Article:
Self-Care in the Nonprofit Sector (Tips for Pandemic Burnout)
Nonprofit employees are passionate people — so much so, that sometimes they don’t know when to shut off. Burnout is a problem everywhere, however it’s particularly prominent in the nonprofit sector. Operating under crisis is already the norm for nonprofit organizations — however Covid-19 quickly revealed the complexities global crises present, and the weight that it carries in terms of self-care.
While it’s everyone’s responsibility to put their own self-care practices in place, employers have a duty to prioritize and facilitate self-care in the workplace. And it’s important to note that this goes far beyond pay, benefits, employee assistance programs, etc. Nonprofits must consider how their practice could be contributing to staff burnout, and put actionable steps in place to improve overall morale.
Below, we’ll review some self-care lessons within the nonprofit sector, and how you can look to implement them.
Incredible strength and resilience isn’t sustainable.
We’ve been in awe of the strength and resilience front-line workers have presented during Covid-19. However, this isn’t something we should consider sustainable. Unfortunately, coping with crises can lead to what’s called compassion fatigue — or “the emotional residue or strain of exposure to working with those suffering from the consequences of traumatic events.” Nonprofit employees were already dealing with this well before the pandemic, and the impact of continuous trauma day-to-day is very real. Protecting the emotional and mental strain during this time is critical. This means nonprofit leaders must work to create environments that are safe, and provide the physical, mental, and emotional space necessary for someone to thrive. Organizations can start by having trauma-informed staff and support resources on hand, and implementing policies that are detailed, transparent, and supportive.
Productivity trumps hours worked.
Prior to the pandemic, the typical 9-5 workday was already in speculation when it comes to productivity. Many organizations are coming to the realization that the number of hours worked does not always equate to quality of work. Employees everywhere are experiencing work from home burnout and fatigue, and it’s important nonprofit organizations work to protect that. Nonprofit organizations should consider adapting more flexible schedules, and create initiatives that will drive a more sustainable work, life, and health balance. In addition, reliable and accessible technology will help drive this mission and promote a more well-rounded remote working environment.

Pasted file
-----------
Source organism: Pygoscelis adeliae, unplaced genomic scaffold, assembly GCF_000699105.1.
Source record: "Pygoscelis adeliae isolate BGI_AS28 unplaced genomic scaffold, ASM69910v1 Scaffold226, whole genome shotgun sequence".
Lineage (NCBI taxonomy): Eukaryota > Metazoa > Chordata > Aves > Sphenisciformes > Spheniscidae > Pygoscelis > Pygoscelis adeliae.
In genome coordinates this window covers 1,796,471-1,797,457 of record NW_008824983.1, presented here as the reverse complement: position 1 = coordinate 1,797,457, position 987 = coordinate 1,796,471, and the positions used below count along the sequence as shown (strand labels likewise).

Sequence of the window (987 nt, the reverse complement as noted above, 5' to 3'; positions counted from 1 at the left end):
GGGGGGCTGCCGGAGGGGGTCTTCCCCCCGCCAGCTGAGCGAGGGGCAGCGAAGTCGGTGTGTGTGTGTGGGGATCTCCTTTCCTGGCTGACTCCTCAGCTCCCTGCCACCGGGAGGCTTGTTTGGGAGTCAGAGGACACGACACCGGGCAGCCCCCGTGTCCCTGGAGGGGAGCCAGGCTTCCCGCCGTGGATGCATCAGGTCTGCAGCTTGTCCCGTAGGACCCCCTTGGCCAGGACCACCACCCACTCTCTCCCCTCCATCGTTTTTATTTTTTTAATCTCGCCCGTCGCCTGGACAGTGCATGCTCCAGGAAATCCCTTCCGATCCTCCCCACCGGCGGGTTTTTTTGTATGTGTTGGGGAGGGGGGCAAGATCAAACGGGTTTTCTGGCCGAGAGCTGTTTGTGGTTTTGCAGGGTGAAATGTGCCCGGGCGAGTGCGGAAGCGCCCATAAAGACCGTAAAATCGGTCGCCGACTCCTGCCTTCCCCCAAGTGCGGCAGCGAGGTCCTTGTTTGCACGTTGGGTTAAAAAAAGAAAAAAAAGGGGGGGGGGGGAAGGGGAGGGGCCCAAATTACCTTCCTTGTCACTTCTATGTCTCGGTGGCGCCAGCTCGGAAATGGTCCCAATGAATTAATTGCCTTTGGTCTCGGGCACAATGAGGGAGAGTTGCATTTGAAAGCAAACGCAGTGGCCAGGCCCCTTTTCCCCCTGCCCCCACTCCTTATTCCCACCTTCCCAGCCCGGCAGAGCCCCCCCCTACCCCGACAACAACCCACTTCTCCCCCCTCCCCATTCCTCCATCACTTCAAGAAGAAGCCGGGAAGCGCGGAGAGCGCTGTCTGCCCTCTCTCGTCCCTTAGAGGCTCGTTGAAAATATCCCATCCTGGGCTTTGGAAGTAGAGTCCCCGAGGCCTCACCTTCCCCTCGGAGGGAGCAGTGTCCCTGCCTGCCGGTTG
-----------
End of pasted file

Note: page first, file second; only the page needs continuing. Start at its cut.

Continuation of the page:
Self-care is personal (and a privilege).
Self-care looks different on everyone. It’s not a one-size fits all, and comfort levels and decompression methods will differ among individuals. That’s why the leadership approach is so important when it comes to implementing self-care initiatives. It is an organization’s duty to create a space where individuals can execute self-care in a personally meaningful way, regardless of their physical, emotional, or financial preferences or constraints. Designated time should be given to employees to engage in self-care, without adding anything else to their place. Providing a variety of options will allow employees to feel more comfortable acting upon their self-care needs.
In the same respect, it’s important to be aware that self-care is a privilege. Covid-19 has exposed gaps in our system when it comes to racial disparities, limited access to information, testing, and healthcare. These cracks have created barriers to self-care accessibility, as many don’t have the resources, time, or energy to pursue them. To understand self-care as a privilege, leadership must implement diversity, equity, and inclusion (DEI) policies that will help to eliminate barriers to self-care participation. It’s about meeting people where they are, building a sense of belonging, and identifying where the blind spots are.
What self-care strategies have you implemented in your nonprofit organization? Share with us in the comments below! And as always, RBW is here for all your nonprofit consulting needs.
Contact us today if your team is struggling with burnout and needs additional help!